If you were still in any doubts about your responsibility for keeping your online data safe, the recent crisis enveloping the NHS and its lack of defense against cyber attacks in 2017 should destroy them.
For those who wish for a recap, on May 12 a massive cyber-attack known as WannaCry infected more than 200,000 machines in 150 countries, including 47 NHS trusts in the UK. This led to a swathe of cancellations of routine surgery and GP appointments, in what Europol described it as ‘the largest ransomware attack observed in history’. As the dust started to settle on the carnage, fingers were pointed and blame was apportioned, mainly to the lack of up-to-date technology used by much of the NHS.
A reliance on Windows XP, dating back to 2001, is one reason. The arcane but much-loved software needs regular patches to maintain some form of IT security. But if these patches are incompatible with the rest of the IT system then criminals might still be able to make hay – and they did.
The upheaval is still fresh and the ramifications may continue, but the naïve assumption would be that cyber hackers only target giants such as the NHS, Talk Talk, Sony, and smaller companies are safe. However, this is to assume that cyberhackers are rational and reasonable people, and that the same attack that can cripple a giant cannot also be used instantly on multiple smaller companies across the world.
According to research by Beaming, explained in SmallBusiness.co.uk, UK businesses were subjected to 230,000 cyber attacks during 2016 – each. Every day small businesses, startups, growing concerns and sole traders see cyberhackers try their best to hit their company, with various aims. Some of the attacks opened up money and data, while others take an IoT approach, attacking connected devices such as networked security cameras.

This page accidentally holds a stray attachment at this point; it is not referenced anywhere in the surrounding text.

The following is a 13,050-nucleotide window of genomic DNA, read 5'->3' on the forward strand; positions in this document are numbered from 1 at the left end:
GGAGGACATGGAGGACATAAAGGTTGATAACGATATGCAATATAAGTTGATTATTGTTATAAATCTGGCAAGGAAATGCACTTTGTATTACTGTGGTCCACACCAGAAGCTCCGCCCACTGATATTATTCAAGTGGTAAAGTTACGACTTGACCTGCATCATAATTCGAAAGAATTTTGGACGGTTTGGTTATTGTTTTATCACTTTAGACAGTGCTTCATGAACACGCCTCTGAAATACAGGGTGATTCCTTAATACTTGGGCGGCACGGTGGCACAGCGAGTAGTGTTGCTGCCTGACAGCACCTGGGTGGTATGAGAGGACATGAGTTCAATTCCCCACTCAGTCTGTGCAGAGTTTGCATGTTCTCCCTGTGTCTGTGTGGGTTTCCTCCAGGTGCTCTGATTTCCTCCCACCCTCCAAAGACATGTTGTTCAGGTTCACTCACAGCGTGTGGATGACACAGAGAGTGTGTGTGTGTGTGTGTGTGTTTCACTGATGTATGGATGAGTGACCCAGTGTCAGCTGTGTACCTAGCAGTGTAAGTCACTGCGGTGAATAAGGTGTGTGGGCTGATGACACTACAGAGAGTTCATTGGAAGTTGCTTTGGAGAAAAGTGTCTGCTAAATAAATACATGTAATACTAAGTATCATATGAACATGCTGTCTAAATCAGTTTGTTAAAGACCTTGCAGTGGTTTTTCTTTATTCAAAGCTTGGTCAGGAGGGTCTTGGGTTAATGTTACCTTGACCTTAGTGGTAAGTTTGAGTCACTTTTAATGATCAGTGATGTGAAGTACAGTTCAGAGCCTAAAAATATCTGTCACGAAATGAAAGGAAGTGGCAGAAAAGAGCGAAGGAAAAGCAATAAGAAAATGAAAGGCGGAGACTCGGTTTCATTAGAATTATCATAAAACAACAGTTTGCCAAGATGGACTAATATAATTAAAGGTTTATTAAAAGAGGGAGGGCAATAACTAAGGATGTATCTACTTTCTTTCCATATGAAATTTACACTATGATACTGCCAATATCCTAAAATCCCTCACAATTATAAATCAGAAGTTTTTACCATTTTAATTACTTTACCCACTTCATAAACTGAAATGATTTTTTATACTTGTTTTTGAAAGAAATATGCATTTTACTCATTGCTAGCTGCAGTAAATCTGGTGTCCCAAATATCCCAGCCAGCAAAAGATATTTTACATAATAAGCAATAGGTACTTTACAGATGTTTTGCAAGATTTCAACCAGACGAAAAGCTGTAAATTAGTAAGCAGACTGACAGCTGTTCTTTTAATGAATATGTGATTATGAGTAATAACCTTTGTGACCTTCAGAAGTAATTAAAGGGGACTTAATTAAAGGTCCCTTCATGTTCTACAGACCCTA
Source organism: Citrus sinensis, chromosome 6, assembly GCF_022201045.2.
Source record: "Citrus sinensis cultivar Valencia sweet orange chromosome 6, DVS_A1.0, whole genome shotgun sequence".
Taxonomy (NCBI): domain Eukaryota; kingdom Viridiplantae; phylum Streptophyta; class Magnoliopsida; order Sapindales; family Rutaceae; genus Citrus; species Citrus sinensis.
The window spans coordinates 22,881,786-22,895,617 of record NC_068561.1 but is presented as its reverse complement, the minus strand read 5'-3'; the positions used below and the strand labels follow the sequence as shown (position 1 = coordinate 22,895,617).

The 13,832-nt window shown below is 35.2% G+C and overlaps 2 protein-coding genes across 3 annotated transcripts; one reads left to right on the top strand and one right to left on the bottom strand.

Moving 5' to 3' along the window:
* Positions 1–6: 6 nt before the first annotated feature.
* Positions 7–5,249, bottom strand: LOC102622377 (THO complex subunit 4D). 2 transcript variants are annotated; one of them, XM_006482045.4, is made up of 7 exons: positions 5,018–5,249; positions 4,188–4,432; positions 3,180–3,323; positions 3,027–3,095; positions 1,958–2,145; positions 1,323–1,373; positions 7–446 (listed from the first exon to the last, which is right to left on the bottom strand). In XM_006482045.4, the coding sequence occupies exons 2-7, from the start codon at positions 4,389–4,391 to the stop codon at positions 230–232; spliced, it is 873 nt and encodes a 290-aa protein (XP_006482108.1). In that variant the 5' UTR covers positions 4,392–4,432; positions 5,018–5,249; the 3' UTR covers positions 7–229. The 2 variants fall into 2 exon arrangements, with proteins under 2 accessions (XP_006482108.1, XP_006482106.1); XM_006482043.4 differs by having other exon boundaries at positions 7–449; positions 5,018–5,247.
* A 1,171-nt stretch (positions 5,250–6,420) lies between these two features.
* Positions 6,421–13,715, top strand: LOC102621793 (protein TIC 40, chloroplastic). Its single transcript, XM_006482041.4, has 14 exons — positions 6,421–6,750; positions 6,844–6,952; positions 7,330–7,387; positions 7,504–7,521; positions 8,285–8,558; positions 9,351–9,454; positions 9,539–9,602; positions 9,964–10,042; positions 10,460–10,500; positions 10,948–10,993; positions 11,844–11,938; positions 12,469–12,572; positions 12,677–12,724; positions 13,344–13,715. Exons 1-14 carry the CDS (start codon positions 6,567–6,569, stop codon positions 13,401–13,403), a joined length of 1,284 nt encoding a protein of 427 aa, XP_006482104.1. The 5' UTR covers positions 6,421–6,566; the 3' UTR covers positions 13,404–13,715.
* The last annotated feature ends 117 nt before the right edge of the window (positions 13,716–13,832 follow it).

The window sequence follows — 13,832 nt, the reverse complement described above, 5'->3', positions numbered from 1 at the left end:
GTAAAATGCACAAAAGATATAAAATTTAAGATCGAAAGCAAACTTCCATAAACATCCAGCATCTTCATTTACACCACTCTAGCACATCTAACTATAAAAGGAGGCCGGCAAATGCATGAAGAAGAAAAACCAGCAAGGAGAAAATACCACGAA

In addition, the analysis suggested that the number of inbound threats from unique IP addresses increased fivefold throughout 2016, suggesting that cyberhacking is a growing business; more people see the potential rewards and are dipping their toes into the murky waters, covering their tracks as they do so.
So what can we do about these multiple, deadly attacks, that are bombarding our computer systems repeatedly? Clearly we’re having some successes in defending our business, otherwise our entire industry and economy would regularly collapse under the weight of these attacks, and that obviously doesn’t happen.
Firewalls, Antivius, and Anti-spyware
Most of us know of firewalls, antivirus and anti-spyware software; we regularly change our passwords to make them more complex, and review our security settings. We rely on vps host teams to monitor our site’s SSL security and for support teams to tackle any problems instantly, no matter what time they occur. Cloud technology can heal itself and utilise multiple points of failure, so that problems with hardware do not necessarily disrupt services.
And, where possible and relevant, we try to keep our computer systems updates to download the latest security patches and protection. Saying that you didn’t know what would happen is no excuses – MPs were warned about the potential problems for the NHS system, and look what happened there.
The WannaCry Ransomware has highlighted a few areas in security where customers can tighten their defenses against malware today. Much of this advice relies on basic security hygiene while others bring in new tools that can assist with defending against WannaCry and other malware of its kind. For additional information about WannaCry and how to protect yourself, download this free whitepaper: WannaCry Ransomware: Steps to Protect Yourself.
Contact CCSI today for more information about protecting yourself from ransomware.
Author Bio: Ben Campbell is an accomplished, experienced freelance writer and web security expert who has featured in a number of high profile publications and websites. If he’s not writing about protecting your website you’ll find him listening to live music or at the coast surfing.
Ben Campbell is a guest blogger, all opinions are his own